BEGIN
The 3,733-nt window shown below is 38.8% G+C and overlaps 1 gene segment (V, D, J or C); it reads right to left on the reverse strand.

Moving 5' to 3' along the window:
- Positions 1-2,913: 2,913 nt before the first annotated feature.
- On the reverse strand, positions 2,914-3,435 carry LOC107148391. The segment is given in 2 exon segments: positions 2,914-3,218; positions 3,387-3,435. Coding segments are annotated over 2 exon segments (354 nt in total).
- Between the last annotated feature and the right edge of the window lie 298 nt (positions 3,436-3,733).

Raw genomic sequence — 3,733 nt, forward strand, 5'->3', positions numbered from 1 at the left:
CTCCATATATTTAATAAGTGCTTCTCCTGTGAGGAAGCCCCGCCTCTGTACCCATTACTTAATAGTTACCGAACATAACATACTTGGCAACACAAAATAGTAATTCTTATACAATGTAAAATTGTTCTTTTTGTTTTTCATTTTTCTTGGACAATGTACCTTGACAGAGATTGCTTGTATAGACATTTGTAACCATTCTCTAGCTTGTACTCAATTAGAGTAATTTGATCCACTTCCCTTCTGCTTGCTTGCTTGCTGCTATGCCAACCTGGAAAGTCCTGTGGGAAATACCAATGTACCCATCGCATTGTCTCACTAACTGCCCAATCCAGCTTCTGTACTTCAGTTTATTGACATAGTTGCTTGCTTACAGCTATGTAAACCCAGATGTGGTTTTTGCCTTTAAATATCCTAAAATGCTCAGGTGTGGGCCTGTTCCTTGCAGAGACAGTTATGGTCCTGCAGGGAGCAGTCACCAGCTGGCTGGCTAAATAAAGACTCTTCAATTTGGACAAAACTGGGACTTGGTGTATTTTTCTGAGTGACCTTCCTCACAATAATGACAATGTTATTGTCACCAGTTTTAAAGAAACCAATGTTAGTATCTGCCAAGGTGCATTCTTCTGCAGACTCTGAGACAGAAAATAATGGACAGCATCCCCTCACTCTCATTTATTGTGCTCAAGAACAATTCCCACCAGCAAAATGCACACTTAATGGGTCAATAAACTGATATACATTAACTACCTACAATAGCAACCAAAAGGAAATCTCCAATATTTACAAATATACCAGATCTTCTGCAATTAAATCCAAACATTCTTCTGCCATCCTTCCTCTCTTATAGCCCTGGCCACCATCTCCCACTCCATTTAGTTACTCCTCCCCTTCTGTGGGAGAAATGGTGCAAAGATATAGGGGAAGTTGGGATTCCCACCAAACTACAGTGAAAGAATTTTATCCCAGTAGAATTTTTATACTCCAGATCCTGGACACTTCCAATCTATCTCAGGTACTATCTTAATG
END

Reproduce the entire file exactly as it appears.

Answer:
The 3,733-nt window shown below is 38.8% G+C and overlaps 1 gene segment (V, D, J or C); it reads right to left on the reverse strand.

Moving 5' to 3' along the window:
- Positions 1-2,913: 2,913 nt before the first annotated feature.
- On the reverse strand, positions 2,914-3,435 carry LOC107148391. The segment is given in 2 exon segments: positions 2,914-3,218; positions 3,387-3,435. Coding segments are annotated over 2 exon segments (354 nt in total).
- Between the last annotated feature and the right edge of the window lie 298 nt (positions 3,436-3,733).

Raw genomic sequence — 3,733 nt, forward strand, 5'->3', positions numbered from 1 at the left:
CTCCATATATTTAATAAGTGCTTCTCCTGTGAGGAAGCCCCGCCTCTGTACCCATTACTTAATAGTTACCGAACATAACATACTTGGCAACACAAAATAGTAATTCTTATACAATGTAAAATTGTTCTTTTTGTTTTTCATTTTTCTTGGACAATGTACCTTGACAGAGATTGCTTGTATAGACATTTGTAACCATTCTCTAGCTTGTACTCAATTAGAGTAATTTGATCCACTTCCCTTCTGCTTGCTTGCTTGCTGCTATGCCAACCTGGAAAGTCCTGTGGGAAATACCAATGTACCCATCGCATTGTCTCACTAACTGCCCAATCCAGCTTCTGTACTTCAGTTTATTGACATAGTTGCTTGCTTACAGCTATGTAAACCCAGATGTGGTTTTTGCCTTTAAATATCCTAAAATGCTCAGGTGTGGGCCTGTTCCTTGCAGAGACAGTTATGGTCCTGCAGGGAGCAGTCACCAGCTGGCTGGCTAAATAAAGACTCTTCAATTTGGACAAAACTGGGACTTGGTGTATTTTTCTGAGTGACCTTCCTCACAATAATGACAATGTTATTGTCACCAGTTTTAAAGAAACCAATGTTAGTATCTGCCAAGGTGCATTCTTCTGCAGACTCTGAGACAGAAAATAATGGACAGCATCCCCTCACTCTCATTTATTGTGCTCAAGAACAATTCCCACCAGCAAAATGCACACTTAATGGGTCAATAAACTGATATACATTAACTACCTACAATAGCAACCAAAAGGAAATCTCCAATATTTACAAATATACCAGATCTTCTGCAATTAAATCCAAACATTCTTCTGCCATCCTTCCTCTCTTATAGCCCTGGCCACCATCTCCCACTCCATTTAGTTACTCCTCCCCTTCTGTGGGAGAAATGGTGCAAAGATATAGGGGAAGTTGGGATTCCCACCAAACTACAGTGAAAGAATTTTATCCCAGTAGAATTTTTATACTCCAGATCCTGGACACTTCCAATCTATCTCAGGTACTATCTTAATG